Book Review: The Infinite Noise

Another day and another book read! I took part in a buddy read with my friend Josh from highliterature.com and he actually suggested this book as it was on his TBR. It is called The Infinite Noise by Lauren Shippen and is contemporary with some sci-fi aspects to it (superpowers).

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Synopsis: From Lauren Shippen, the creator of the beloved and award-winning podcast The Bright Sessions, comes the first novel in a series that follows the struggles and discoveries of three teenagers with supernatural abilities who end up on the couch of Dr. Bright, a mysterious therapist who specializes in atypicals.

“What if the X-Men, instead of becoming superheroes, decided to spend some time in therapy?” (Vox on The Bright Sessions).

This book was ok. It didn’t have a very big synopsis which was alright because it left it open to the imagination but I guess I expected more from it. When it mentions the X-men in a quote about it, you would think that it has to be good right? Wrong. It wasn’t horrible but there was a lot lacking.

First off, I did enjoy the development of relationships. As Caleb and Adam become friends, you see different sides of each of them that exposes their feelings and shows how they react to different situations.

Caleb’s chapters were a little too much for me because they were overly descriptive. I found them hard to get through as I would get lost in the depiction of how he was feeling. I also believe that the author wanted to express the struggles of his power so kudos because I could feel the frustration as well. *Not sarcastic, I actually believe she did a good job with this*.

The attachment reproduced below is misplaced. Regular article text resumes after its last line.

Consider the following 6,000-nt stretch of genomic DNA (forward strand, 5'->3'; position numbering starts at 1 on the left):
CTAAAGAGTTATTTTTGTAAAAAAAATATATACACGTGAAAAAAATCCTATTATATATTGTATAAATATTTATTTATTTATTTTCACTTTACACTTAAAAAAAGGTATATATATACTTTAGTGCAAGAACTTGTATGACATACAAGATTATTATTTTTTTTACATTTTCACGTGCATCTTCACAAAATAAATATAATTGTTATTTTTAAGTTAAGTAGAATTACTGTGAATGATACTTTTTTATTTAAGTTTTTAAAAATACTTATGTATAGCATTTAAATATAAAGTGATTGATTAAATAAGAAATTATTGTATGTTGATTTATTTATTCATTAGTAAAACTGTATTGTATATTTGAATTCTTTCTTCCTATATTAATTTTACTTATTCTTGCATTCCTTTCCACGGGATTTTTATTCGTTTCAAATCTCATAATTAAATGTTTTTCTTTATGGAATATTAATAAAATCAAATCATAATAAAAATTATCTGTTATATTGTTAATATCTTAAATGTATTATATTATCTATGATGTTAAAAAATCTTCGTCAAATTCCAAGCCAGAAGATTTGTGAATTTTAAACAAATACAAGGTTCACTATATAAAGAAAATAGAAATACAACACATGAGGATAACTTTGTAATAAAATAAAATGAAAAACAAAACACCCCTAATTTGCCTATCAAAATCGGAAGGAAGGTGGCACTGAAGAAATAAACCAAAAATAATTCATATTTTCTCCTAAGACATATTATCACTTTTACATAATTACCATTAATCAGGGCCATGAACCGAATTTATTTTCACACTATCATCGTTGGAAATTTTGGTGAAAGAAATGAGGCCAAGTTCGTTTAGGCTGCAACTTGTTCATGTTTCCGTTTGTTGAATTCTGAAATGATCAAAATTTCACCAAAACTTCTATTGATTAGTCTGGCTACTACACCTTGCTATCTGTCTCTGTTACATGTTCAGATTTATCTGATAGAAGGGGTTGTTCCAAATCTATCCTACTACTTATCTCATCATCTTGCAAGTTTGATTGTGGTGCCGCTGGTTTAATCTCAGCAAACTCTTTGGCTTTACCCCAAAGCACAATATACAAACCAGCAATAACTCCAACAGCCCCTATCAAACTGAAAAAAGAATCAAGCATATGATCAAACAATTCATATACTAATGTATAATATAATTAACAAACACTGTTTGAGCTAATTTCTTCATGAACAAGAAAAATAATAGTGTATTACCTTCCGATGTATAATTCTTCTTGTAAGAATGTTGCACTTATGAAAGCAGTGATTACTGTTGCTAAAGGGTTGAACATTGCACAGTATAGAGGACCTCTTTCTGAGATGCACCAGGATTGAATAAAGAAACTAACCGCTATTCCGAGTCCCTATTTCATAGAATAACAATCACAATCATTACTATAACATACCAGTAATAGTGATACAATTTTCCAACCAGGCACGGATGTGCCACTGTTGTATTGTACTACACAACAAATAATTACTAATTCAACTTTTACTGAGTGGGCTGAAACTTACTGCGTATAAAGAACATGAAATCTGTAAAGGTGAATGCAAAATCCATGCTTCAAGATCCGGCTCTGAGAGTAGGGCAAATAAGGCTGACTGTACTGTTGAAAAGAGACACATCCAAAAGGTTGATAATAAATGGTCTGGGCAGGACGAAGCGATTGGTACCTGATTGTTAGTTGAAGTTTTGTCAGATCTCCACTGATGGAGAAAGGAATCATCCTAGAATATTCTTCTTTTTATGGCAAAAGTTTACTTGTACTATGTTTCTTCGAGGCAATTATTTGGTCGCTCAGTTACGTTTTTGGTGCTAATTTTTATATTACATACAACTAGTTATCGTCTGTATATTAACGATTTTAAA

Adam’s chapters were more relatable and fun. He was a nerd and the goody two shoe type which is kind of how I felt that I was like in high school so I connected with his character.

The plot progressed kind of slowly which brought it down a bit and overall, not much happened. I was hoping for something with a little more action in it since the characters have weird powers but there were no battle scenes or anything like that. It was more a studious version of an origin story where they learned how to handle their powers.

It might be time to pick up another fantasy book to satisfy that action craving I am having.

I would recommend it if you want a contemporary book about young love. Also, it is very much LGBTQ+ positive so if you want another book with a healthy representation of this, then you have found your book.

Book Rating: 3/5

You can buy this book on Amazon and Book Depository and find it on Goodreads.

Disclaimer: This book was sent to me by my friend Josh from highliterature.com to buddy read with him. This was my honest opinion on what I thought about the book.